AUGUSTA, Maine — An effort to force high-value, tax-exempt nonprofits such as hospitals and private colleges to fork out payments for municipal services was rejected by the House of Representatives on Friday.

The bill, LD 936, was defeated in an 80-57 vote. Proponents of the measure said it was a fair way to make nonprofits pitch in for plowing, trash removal and other services provided by the cities and towns in which they reside.

The bill was sponsored by Rep. Kathy Chase, R-Wells, the lead Republican on the budget-writing Appropriations Committee, who said large nonprofits eat up a sizable amount of a given town’s taxable property base.

“It is only fair for properties, if they are going to be tax exempt, that they pay for the services a town does for them,” Chase said.

She and other supporters pitched the bill as a way to help municipalities that are struggling for income.

The bill would have allowed municipalities to approve service fees for nonprofits with property value worth more than $1 million, except for nursing homes. Churches and veterans associations also would continue to be exempt.

That would leave hospitals, private colleges and universities, and research institutions such as Bar Harbor’s Jackson Laboratory eligible for the service fee.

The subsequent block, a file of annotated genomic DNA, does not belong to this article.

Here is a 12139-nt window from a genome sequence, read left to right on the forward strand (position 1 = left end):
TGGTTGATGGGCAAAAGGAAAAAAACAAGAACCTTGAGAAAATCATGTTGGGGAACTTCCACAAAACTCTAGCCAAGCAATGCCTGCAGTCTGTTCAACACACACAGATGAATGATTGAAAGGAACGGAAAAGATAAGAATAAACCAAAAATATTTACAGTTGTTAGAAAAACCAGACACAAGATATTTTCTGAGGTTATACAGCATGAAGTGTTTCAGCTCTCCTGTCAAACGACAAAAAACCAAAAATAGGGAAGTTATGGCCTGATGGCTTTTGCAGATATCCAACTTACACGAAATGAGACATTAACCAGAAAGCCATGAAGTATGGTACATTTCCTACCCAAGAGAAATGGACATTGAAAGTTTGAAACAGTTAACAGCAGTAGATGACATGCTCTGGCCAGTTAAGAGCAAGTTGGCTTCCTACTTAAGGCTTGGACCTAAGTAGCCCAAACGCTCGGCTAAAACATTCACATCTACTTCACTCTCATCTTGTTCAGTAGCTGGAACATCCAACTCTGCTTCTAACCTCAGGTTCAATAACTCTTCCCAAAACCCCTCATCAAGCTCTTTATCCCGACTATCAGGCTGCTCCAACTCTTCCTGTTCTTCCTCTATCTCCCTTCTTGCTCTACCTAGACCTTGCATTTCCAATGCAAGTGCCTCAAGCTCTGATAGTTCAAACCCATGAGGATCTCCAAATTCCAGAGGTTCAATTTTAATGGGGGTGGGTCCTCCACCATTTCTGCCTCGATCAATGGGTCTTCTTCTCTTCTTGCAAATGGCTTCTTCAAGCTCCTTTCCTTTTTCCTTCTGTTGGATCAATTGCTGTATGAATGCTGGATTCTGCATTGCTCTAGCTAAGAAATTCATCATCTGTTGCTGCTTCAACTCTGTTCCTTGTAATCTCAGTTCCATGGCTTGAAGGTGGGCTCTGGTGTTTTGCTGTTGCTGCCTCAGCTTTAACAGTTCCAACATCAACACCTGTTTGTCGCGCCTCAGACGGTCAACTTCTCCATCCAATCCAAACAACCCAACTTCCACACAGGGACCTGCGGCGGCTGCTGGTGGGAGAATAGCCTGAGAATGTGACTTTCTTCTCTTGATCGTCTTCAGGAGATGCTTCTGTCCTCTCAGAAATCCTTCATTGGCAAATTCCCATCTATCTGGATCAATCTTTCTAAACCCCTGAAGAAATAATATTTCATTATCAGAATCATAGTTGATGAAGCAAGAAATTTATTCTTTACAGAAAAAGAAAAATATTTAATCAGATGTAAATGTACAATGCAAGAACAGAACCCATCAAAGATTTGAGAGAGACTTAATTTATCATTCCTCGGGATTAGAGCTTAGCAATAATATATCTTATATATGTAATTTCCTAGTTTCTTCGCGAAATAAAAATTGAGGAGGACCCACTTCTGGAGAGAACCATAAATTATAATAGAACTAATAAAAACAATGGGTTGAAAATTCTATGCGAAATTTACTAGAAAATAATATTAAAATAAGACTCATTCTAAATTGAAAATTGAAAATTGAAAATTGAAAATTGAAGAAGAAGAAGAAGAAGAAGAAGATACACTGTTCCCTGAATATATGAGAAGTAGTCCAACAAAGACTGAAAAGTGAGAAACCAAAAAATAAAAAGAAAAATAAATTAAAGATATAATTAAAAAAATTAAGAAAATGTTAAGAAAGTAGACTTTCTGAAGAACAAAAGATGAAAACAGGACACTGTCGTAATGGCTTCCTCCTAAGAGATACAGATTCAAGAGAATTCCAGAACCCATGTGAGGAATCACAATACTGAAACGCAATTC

Rep. Adam Goode, D-Bangor, the House chairman of the Taxation Committee, said the bill would be largely redundant, as most large nonprofits already pay a voluntary fee to municipalities in an effort to maintain a good working relationship with their host communities.

He also said that because the bill would allow each town and city to decide for itself whether to assess the service fee, it could result in neighboring towns competing in “arms races” to attract big nonprofits, which can provide many jobs and services to a municipality.

The bill faces additional votes in the Senate.

Follow Mario Moretto on Twitter at @riocarmine.

Mario Moretto

Mario Moretto has been a Maine journalist, in print and online publications, since 2009. He joined the Bangor Daily News in 2012, first as a general assignment reporter in his native Hancock County and,...